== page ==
A young woman buttonholes a musician with whom she’s recently had a one-night stand—“a stupid experiment,” as she later calls it. She has to remind the young man who she is, because he can’t even remember her name. Then she tells him: “I’m going to have a baby.” As she stares into his eyes, his face goes blank and he replies, “Congratulations,” as if he were merely a friend of the family.
Whether this response diverts her to Plan B or simply confirms her in the course she has already chosen, we don’t know. But her next words are: “Don’t worry. I’m not going to cause you any trouble. I just want you to find me a doctor—an address, you know?”
And so he does. This being 1963, it takes some doing: a rendezvous on a deserted street, a walk up a dark corridor in an unheated building, a “finder’s fee” to a shady character. At one point, the unhappy pair looks up his parents for help raising the cash the procurer wants. All unawares, his folks dote on her as a prospective daughter-in-law, and they give him some money thinking it’s for a night on the town.
At every step of the way, she keeps staring at her single-shot lover, and we can see her heart-chilling while he keeps her at arm’s length as the “solution” to their “problem” draws near.
Finally, she goes into an empty room with an old woman who lays out a blanket, a flashlight and some medical instruments on the floor, while the girl stands stiffly at a window and starts undressing. But he, alarmed that he’s found her a butcher instead of a “doctor,” breaks in on them, and she, turning and looking upon the blanket, the flashlight, and the instruments, screams, “Oh God, no!” and collapses in his arms. The abortionist and her procurer high-tail it as the young lovers embrace for the first time in the picture.
That’s the first half of “Love With the Proper Stranger,” an early effort of movie producer Alan J. Pakula, with Natalie Wood and Steve McQueen in the starring roles. It’s a fine film, totally down to earth, with excellent performances all around. But what’s the moral of the story?
Suppose the young woman had been able to look up an abortionist on her own, in the Yellow Pages rather than on a deserted street, with a “Dr.” in front of his name and a waiting room with comfortable chairs and nice pastel prints on the wall and a stack of ladies’ magazines to read? Would that make her lover’s blank face and the chill inside of her and the instruments and the scream all go away?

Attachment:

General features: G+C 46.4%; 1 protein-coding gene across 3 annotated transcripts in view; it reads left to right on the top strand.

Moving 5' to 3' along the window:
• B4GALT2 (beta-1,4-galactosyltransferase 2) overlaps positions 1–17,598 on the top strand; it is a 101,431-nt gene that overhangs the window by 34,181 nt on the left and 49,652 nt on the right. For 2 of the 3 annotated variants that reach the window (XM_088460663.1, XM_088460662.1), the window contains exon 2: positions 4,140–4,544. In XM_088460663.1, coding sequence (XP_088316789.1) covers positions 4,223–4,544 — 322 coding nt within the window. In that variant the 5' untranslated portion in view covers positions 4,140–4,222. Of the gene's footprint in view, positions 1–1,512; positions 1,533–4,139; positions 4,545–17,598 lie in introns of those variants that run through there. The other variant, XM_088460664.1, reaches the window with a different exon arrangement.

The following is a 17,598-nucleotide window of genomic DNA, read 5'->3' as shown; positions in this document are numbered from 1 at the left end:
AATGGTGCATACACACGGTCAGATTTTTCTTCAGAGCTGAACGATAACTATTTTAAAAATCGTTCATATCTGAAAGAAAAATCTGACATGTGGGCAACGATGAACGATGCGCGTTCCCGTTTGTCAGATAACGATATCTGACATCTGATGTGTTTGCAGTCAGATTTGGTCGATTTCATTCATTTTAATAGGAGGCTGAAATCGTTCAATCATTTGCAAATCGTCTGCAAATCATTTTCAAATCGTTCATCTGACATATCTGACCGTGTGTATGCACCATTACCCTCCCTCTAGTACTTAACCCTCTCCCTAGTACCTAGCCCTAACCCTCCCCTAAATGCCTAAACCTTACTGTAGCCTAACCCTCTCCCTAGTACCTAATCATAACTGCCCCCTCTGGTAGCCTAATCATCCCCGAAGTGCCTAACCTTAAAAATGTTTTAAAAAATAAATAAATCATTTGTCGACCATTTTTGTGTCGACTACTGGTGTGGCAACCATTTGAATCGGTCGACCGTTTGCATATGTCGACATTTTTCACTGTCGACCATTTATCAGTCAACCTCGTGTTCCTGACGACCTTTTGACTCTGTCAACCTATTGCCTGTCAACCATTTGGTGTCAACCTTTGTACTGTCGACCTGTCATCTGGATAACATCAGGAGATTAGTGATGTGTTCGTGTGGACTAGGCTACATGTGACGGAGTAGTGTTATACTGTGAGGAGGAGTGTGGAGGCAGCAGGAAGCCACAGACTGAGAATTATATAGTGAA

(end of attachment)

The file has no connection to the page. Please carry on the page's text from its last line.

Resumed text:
Some women don’t think so. If you don’t know any such at home, church, or work, you can get in touch with them online at Feminists for Life or at your local crisis pregnancy center.
My own experience with such things is limited to an attempted private adoption. The effort failed when the girl in trouble found out her boyfriend had cheated on her and decided to abort their baby out of spite.
To the Altar, Go!
The alternative to abortion isn’t always a trip to the altar, but it has been often enough. That may not be the best way to enter wedlock, but millions of happy marriages have started out with seven-month babies. Such marriages were frequent even in the Puritans’ New England.
Historian Marvin Olasky writes that in colonial America, unwed mothers “had high expectations of marriage” by the time they gave birth. Shotgun marriage “was common and did not carry disgrace. . . . Where fathers resolutely refused marriage, courts in Virginia and other colonies ordered payment” of child support. Social stigma fell largely “on a father who would not do the right thing, not on the mother. Abandoned unwed mothers were not shunned, and court records show them marrying other men of the community.”
Abortion, on the other hand, was rare in the days before modern medicine made it relatively risk-free. The more common anti-life course was the concealment of pregnancy and the secret murder of the newborn. Olasky reports “the existence in both America and England of many ballads about infanticide,” songs such as “The Cruel Mother,” whose protagonist gives birth in secret to bastard twins, kills them and buries their bodies.
“And then she said she would go home,” the lyric goes.
As she was in her father’s hall
She spied those babes a-playing at ball.
“Oh babes, oh babes if you were mine
I’d dress you up in silks so fine.”
“Oh mother dear, when we were thine
You dressed us not in silks so fine.
You took your penknife keen and sharp
And pierced us babies’ tender hearts.”